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#159: Topless in pools, BMW motorcycles, Teufelsberg
Female bureaucrats earn more
Hey 20 Percent!
The German government is thinking about legalizing weed in Germany. I don’t think it will ultimately happen (too many legal and political hurdles) but I’m not against it. I’m not a Kiffer (marijuana smoker) but the drug is legal in the two places I consider home in the US — Denver, Colorado and Portland, Oregon — and few of the negative effects have cropped up, especially when compared to the damage tobacco and alcohol cause.
But should the German government legalize marijuana, I’m pretty sure the same thing will happen in Berlin that happened when it was legalized in Denver and Portland — everyone was like, “What? It was illegal?” And it’s how I felt this week when the Berliner Bäderbetriebe, the people who run our city-state’s public swimming pools, said going topless would now be allowed for everyone, everywhere and, yes, all at once. It seems bizarre that in let’s-get-naked-in-the-park, … in-the-sauna and … in-the-club Berlin, swimming with bare breasts was verboten.
The rule change started when one of us 20 Percenters took her top off at the Plansche, a water playground in Treptow, nearly two years ago. The police were eventually called and the kefuffle led to protests, local rule tweaks and then Tuesday’s about-face. The Taz broke the topless-is-now-ok story.
While it seems odd that it wasn’t allowed, really it’s just the German penchant for compartmentalization — not only are you allowed to go naked in saunas, you HAVE to go naked in saunas but um Gotteswillen, cover up while doing laps in Locho (Sommerbad Wilmersdorf).
Have a good weekend!
P.S. We don’t really care how (or if) you’re dressed when you become our supporter on Patreon. Hang around for a year and we’ll gift you a mug or, if you’re impatient, you can buy one here. Also no clothing rules on the use of the mug.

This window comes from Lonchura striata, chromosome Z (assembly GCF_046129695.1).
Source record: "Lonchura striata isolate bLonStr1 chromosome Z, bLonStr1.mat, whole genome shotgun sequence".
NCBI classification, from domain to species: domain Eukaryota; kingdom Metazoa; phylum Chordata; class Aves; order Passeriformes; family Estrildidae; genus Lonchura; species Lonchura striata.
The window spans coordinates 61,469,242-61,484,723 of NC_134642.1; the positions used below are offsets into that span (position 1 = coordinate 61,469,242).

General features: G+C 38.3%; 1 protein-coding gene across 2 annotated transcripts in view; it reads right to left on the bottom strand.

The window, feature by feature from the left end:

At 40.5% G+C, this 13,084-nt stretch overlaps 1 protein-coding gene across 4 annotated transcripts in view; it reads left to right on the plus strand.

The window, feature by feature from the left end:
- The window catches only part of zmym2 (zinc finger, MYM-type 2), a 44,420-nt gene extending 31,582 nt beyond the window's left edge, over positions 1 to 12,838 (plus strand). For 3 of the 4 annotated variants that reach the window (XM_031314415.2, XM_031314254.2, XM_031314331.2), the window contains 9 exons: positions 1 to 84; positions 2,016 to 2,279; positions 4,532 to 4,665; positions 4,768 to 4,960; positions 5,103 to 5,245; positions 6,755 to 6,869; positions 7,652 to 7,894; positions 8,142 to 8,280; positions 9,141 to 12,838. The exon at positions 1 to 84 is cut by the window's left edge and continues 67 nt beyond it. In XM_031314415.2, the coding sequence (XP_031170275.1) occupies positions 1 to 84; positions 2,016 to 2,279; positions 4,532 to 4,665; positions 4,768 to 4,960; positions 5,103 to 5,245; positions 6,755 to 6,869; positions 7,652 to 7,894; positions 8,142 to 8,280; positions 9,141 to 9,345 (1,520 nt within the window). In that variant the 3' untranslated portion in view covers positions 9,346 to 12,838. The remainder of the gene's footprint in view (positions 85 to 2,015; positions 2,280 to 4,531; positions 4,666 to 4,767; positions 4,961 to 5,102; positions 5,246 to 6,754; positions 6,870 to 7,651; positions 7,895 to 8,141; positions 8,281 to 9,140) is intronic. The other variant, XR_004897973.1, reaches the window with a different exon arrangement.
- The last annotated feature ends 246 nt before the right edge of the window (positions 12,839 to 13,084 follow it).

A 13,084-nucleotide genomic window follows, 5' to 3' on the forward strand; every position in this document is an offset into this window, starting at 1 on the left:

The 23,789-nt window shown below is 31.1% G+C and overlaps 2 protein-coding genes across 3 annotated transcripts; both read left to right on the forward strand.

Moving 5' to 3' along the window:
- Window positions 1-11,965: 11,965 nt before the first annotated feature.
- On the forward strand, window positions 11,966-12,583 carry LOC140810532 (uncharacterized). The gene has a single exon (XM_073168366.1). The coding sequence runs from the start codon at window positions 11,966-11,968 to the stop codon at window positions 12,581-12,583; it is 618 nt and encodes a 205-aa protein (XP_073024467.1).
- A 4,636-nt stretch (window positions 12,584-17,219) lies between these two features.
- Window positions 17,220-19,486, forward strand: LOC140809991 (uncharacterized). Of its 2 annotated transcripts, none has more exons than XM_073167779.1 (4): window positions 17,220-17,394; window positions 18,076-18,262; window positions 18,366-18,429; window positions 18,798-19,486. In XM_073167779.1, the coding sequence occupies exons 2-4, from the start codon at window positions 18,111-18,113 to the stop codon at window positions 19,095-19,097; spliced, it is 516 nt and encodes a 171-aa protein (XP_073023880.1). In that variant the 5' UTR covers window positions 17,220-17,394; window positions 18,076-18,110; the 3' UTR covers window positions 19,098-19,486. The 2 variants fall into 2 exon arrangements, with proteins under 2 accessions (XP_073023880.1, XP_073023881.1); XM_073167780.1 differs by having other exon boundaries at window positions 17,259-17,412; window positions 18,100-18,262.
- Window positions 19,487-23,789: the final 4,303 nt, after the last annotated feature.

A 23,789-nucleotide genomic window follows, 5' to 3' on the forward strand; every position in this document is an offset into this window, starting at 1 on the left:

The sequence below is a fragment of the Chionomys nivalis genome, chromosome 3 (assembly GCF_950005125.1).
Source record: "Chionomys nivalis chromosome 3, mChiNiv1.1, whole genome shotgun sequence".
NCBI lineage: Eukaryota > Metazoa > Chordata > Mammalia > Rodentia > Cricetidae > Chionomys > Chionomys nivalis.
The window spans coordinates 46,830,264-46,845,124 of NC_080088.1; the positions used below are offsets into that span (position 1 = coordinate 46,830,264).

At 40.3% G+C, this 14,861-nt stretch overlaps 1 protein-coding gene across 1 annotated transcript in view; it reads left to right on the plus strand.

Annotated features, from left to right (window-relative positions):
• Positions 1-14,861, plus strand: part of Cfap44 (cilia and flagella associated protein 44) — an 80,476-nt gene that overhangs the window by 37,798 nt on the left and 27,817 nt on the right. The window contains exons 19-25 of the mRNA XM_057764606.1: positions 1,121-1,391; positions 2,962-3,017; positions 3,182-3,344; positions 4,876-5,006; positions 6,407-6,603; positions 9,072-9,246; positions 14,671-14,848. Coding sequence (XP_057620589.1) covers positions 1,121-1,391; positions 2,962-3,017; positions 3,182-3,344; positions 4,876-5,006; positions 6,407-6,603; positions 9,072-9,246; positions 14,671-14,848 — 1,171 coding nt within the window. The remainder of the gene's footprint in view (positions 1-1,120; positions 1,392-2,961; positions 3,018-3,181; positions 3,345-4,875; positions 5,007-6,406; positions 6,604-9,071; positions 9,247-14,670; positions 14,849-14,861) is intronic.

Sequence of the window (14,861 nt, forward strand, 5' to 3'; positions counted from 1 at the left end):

We’ll believe it when we see it
Teufelsberg, the Cold War listening station in southwestern Berlin that is a fave of urbex explorers and Instagrammers, is to become a cultural site, Cold War museum and cafe, according to Tagesspiegel. Cologne architect Hartmut Gruhl recently bought out his partners, who purchased the real estate from Berlin in 1996. A raft of ideas have been announced for the former spy station including single-family homes, a luxury hotel and even a transcendental meditation retreat backed by eccentric Hollywooder David Lynch. Officials placed it under historic preservation regulations in 2018, meaning the buildings and deteriorating radar domes will have to remain — earlier plans called for their partial or complete removal.
So many strikes it’s almost France
Workers at Berlin garbage dumps are striking today as Verdi, one of Germany’s unions for public employees, demands raises of 10.5% or at least €500 a month for full-timers. Street cleaners and garbage trucks aren’t participating in the strikes, according to RBB, but the labor action won’t be the last in Berlin. Care personnel at public hospitals (Charité, Vivantes and the Jewish hospital) will strike next week on behalf of Verdi — they want the same pay raise. And Deutsche Post workers this week voted to enter an unlimited strike if the union can’t reach agreement with management Friday — they want a 15% pay bump, according to RBB. My post people only deliver my mail like twice a week these days so not sure I’ll notice.
First Berlin fine for the Last Generation
How much does it cost to glue yourself to the street to bring attention to the ongoing climate catastrophe? €600. A court in Tiergarten Thursday fined Carla Hinrichs 20 days’ pay (equal to €30/day) for blocking traffic as part of a protest in February 2022, the first fine lodged for the Berlin protests. Hinrichs is a founding member of the group and its spokesperson. She said the fine won’t prohibit her from continuing to protest, according to the Morgenpost.
Old-school industry in new-school Berlin
The Berlin fuzz took delivery of 49 new BMW motorcycles Thursday, only four of which were electric, which is super-disappointing. But in typical German fashion, the cops first want to test the bikes for two years before fully committing (they’ll then probably discuss the results for another two years and then the bureaucracy related to ordering more will likely take another two). The Berlin Polizei has a total 153 motorcycles, according to the Morgenpost, and I’m really writing this as a reminder to myself that I’ve been meaning to visit the BMW motorcycle factory in Spandau since I moved here over 20 years ago. Yes, BMW motorcycles are made in Berlin and have been since 1969 (I’ll spare us all a cliche joke about Spandau not being in Berlin). TIL: You can tour the plant for €11.90, in English even.
Tuesday was equal pay day and women in Berlin now earn 10% less than their male counterparts, according to Tagesspiegel, compared to 18% less nationwide. However, full-time female public employees earn 0.6% more than their male co-workers — part-time workers 1.2% more. There’s a however to that however: four times as many women have part-time public sector jobs in Berlin than men.
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